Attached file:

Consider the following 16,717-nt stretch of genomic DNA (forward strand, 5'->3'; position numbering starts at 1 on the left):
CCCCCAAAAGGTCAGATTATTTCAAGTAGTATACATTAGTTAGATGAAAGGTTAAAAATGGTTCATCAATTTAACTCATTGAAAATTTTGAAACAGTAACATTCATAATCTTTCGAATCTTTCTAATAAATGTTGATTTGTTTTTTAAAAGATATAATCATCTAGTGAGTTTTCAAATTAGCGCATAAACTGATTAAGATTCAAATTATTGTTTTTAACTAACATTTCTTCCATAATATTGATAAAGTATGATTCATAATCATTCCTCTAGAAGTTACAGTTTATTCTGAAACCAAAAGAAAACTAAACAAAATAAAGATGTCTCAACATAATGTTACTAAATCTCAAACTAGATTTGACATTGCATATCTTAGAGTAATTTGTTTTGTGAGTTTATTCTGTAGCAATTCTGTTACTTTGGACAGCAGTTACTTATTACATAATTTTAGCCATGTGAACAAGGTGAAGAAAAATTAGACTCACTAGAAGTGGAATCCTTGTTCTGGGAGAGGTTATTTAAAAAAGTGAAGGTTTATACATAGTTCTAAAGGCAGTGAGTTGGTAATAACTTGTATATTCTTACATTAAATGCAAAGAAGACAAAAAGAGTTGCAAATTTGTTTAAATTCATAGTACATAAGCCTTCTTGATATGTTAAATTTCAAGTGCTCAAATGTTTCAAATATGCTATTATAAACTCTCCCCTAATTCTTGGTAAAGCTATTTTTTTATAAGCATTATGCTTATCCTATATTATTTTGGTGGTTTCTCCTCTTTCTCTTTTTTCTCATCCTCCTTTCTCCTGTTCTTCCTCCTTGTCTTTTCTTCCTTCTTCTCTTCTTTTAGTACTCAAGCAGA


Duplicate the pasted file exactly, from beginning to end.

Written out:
Consider the following 16,717-nt stretch of genomic DNA (forward strand, 5'->3'; position numbering starts at 1 on the left):
CCCCCAAAAGGTCAGATTATTTCAAGTAGTATACATTAGTTAGATGAAAGGTTAAAAATGGTTCATCAATTTAACTCATTGAAAATTTTGAAACAGTAACATTCATAATCTTTCGAATCTTTCTAATAAATGTTGATTTGTTTTTTAAAAGATATAATCATCTAGTGAGTTTTCAAATTAGCGCATAAACTGATTAAGATTCAAATTATTGTTTTTAACTAACATTTCTTCCATAATATTGATAAAGTATGATTCATAATCATTCCTCTAGAAGTTACAGTTTATTCTGAAACCAAAAGAAAACTAAACAAAATAAAGATGTCTCAACATAATGTTACTAAATCTCAAACTAGATTTGACATTGCATATCTTAGAGTAATTTGTTTTGTGAGTTTATTCTGTAGCAATTCTGTTACTTTGGACAGCAGTTACTTATTACATAATTTTAGCCATGTGAACAAGGTGAAGAAAAATTAGACTCACTAGAAGTGGAATCCTTGTTCTGGGAGAGGTTATTTAAAAAAGTGAAGGTTTATACATAGTTCTAAAGGCAGTGAGTTGGTAATAACTTGTATATTCTTACATTAAATGCAAAGAAGACAAAAAGAGTTGCAAATTTGTTTAAATTCATAGTACATAAGCCTTCTTGATATGTTAAATTTCAAGTGCTCAAATGTTTCAAATATGCTATTATAAACTCTCCCCTAATTCTTGGTAAAGCTATTTTTTTATAAGCATTATGCTTATCCTATATTATTTTGGTGGTTTCTCCTCTTTCTCTTTTTTCTCATCCTCCTTTCTCCTGTTCTTCCTCCTTGTCTTTTCTTCCTTCTTCTCTTCTTTTAGTACTCAAGCAGA